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  • Robin Linares, Staff Writer

Wild turkey population thrives in Salem urban areas


Art by Eli Fukuji

As the leaves begin to fall and the weather starts to change, some may take notice of the flock of turkeys meandering through the neighborhood. While they can often be spotted year-round, it can still be shocking to have such personal interactions with wildlife in one's backyard. One turkey even made it onto Willamette’s campus in February 2022, successfully avoiding capture by Campus Safety.


In many suburban areas of Salem, including around Bush’s Pasture Park, some members of the community have seen flocks of up to 20 turkeys. Mary, a community member, described her first turkey sighting experience when a similarly sized flock found its way to her driveway. “We had heard about them from other people in the neighborhood and in other parts of Salem, but that was the first time I’d seen them in our neighborhood,” Mary explained. “I would be curious as to why they are suddenly showing up in residential areas, and what is causing that.”


To answer that question, one must first look back to when turkeys were introduced to Oregon. According to the Oregon Department of Fish and Wildlife (ODFW), turkeys were not native to Oregon until two subspecies, Rio Grande and Merriam, were introduced from various states. Since then the turkey population has flourished in Oregon, with estimates of 40,000 to 45,000 turkeys now inhabiting the state.


Mikal Cline, the upland game bird coordinator at the ODFW, explained that these increases in the turkey population had recreational benefits as they allowed for more relaxed regulations regarding hunting licenses for turkeys in rural areas. However, she acknowledged the unintended consequences the increasing population has had on urban areas like Salem. “When you start talking about turkeys in town, hunting is not an option,” Cline said. “Turkeys are really good at finding easy meals and easy living, so they have adapted really well to living in town.”



Photo by Emma Innes

Due to their lack of natural predators in these regions, these flocks have been free to wander as they please and are often spotted in local parks by members of the community. According to an email correspondence with Trevor Smith, the public information officer for the city of Salem, the city parks and recreation department doesn’t have a turkey management program, but does its best not to disrupt them in their habitat. “Periodically we will delay mowing activities in our natural areas when we notice wild birds nesting,” Smith stated.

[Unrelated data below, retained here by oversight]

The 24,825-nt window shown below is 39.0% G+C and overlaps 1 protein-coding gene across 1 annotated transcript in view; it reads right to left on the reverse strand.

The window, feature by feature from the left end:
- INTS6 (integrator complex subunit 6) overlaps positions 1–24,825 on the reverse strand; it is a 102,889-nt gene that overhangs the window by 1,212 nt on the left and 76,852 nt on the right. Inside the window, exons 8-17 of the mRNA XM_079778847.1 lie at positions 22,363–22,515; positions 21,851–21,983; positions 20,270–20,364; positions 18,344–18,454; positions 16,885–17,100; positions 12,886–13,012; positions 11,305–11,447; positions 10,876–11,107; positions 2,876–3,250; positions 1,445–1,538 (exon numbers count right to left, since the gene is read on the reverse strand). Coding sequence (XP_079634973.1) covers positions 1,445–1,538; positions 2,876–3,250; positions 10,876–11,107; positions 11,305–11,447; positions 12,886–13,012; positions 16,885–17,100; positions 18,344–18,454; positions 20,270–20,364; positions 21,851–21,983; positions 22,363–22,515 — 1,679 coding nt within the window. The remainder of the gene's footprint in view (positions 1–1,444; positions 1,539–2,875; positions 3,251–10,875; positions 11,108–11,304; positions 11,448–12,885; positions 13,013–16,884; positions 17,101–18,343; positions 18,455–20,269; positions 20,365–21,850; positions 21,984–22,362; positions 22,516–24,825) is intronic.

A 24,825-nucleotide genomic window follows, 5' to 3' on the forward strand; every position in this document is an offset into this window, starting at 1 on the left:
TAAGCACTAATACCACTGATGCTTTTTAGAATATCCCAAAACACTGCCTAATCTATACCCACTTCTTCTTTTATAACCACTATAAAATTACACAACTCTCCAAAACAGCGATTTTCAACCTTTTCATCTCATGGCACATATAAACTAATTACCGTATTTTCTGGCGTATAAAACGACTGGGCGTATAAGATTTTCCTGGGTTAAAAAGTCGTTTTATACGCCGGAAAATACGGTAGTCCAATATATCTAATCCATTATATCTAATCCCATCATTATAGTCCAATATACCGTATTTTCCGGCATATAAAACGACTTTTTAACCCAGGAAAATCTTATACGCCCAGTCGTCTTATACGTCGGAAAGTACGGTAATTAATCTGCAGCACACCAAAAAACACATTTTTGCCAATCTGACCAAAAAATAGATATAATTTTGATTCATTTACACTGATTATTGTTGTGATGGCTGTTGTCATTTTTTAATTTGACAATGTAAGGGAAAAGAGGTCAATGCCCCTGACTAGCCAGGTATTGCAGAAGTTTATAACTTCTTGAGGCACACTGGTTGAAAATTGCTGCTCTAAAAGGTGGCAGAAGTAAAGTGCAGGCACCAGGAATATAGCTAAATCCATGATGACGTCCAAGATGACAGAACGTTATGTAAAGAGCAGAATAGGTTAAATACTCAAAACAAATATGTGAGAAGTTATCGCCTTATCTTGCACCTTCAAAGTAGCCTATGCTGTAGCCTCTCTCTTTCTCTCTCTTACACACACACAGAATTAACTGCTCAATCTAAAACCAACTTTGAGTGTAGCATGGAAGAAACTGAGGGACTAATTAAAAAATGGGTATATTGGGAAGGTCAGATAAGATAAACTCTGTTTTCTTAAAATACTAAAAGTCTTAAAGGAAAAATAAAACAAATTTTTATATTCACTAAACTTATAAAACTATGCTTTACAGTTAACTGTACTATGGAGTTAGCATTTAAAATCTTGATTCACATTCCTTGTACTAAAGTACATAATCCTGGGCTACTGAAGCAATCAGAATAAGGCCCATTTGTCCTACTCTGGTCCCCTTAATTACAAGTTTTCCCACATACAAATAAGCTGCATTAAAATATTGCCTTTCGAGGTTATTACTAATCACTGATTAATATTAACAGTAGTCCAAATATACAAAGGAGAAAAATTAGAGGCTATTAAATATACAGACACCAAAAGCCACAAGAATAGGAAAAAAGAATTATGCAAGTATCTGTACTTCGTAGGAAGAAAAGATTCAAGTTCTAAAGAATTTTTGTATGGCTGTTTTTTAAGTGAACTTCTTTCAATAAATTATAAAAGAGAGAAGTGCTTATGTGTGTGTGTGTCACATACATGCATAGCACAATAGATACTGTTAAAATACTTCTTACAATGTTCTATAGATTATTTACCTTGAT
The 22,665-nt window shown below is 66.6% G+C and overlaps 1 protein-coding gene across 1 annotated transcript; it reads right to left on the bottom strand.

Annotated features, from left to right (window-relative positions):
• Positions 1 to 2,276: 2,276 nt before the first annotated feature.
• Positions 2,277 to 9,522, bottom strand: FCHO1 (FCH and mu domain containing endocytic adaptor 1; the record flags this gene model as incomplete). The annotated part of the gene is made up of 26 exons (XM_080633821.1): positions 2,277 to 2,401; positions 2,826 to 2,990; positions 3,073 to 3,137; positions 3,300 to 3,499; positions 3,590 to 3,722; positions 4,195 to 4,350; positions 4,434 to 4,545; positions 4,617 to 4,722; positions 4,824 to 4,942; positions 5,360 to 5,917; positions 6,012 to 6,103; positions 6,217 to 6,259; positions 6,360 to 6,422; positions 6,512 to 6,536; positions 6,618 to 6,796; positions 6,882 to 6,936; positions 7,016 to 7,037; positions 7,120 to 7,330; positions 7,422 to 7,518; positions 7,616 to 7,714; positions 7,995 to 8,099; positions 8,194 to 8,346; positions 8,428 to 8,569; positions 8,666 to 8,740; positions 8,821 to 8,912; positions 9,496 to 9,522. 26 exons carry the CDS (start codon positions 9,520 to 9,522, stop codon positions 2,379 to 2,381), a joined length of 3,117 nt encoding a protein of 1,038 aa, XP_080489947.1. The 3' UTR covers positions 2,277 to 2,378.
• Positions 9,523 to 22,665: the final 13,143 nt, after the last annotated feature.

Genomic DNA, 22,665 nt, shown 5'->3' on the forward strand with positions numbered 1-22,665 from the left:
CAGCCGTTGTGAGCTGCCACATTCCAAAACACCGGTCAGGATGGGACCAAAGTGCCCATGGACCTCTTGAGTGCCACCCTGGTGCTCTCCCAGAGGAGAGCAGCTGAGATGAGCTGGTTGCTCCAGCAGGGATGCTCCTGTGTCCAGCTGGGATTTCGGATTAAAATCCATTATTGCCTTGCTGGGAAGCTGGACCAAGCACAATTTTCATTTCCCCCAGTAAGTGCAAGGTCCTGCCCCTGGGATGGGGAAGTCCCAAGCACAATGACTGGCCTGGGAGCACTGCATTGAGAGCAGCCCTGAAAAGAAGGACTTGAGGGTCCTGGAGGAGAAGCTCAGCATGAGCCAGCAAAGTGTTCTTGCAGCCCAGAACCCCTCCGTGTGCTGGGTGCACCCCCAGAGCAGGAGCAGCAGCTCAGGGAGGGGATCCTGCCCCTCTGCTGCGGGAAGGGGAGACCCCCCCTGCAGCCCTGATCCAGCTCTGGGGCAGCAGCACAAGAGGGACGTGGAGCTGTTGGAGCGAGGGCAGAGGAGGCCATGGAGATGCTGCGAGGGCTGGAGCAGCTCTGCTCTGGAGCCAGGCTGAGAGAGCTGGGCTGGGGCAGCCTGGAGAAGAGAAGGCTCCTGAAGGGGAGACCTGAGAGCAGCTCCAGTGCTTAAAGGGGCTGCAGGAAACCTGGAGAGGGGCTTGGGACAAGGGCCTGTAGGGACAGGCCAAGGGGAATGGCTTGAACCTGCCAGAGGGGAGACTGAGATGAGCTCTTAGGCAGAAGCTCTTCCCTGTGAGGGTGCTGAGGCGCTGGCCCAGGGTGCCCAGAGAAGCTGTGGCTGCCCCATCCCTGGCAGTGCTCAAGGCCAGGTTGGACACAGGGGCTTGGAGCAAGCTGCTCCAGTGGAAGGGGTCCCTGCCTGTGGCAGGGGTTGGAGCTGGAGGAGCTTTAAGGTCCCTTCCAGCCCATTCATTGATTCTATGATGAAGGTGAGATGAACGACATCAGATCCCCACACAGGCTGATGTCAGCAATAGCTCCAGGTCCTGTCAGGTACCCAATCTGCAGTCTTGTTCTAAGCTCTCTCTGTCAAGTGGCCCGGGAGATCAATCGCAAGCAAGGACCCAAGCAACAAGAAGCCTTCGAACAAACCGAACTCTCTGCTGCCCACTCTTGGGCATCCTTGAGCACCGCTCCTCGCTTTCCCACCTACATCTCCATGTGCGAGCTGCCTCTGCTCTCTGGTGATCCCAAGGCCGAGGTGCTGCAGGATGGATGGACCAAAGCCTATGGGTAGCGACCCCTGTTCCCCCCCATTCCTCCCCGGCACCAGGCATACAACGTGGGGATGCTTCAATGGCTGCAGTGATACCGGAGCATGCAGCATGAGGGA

While many community members seem to enjoy the turkey presence, for some residents these flocks can become more of a nuisance. According to the ODFW document, Considerations for Coexisting with Wild Turkeys, turkeys have sometimes caused damage to gardens, shingles, decks and cars through “pecking, scratching, and defecating.” One of the noted short-term solutions includes hazing turkeys, or making them less comfortable by chasing them off the property, spraying them with a garden hose or having bright lights near roosting locations. However, before any action is taken a homeowner needs to get a hazing permit.


While the concept of getting a permit to chase a turkey off of one's property can seem odd, Cline provided a bit more context. “We're not just talking about turkeys. We're talking about all wildlife and getting permission to harass wildlife protects the landowner from getting cited by law enforcement because it is illegal to harass wildlife,” Cline said. These permits are free, and many at the ODFW are happy to give out these permits as it's one of the best strategies to mitigate the turkey population within city limits.


Cline’s other recommendation for homeowners is to be mindful of what food might be easily accessible to these flocks, as it can incentivize them to stay while also posing a danger to the turkeys themselves. “Especially when talking about artificial feed or feed that isn’t naturally in the environment … that concentrates these animals into groups where they normally wouldn’t be,” Cline explained. “It makes them dependent on humans and vulnerable to diseases.”


Ultimately, Cline emphasized that while it's important for humans to respect local wildlife in the area, it's best to admire them from afar for the safety of both parties. “We all want to be closer to wildlife and to have those interactions, but it’s not in the best interests of the animals,” Cline said.


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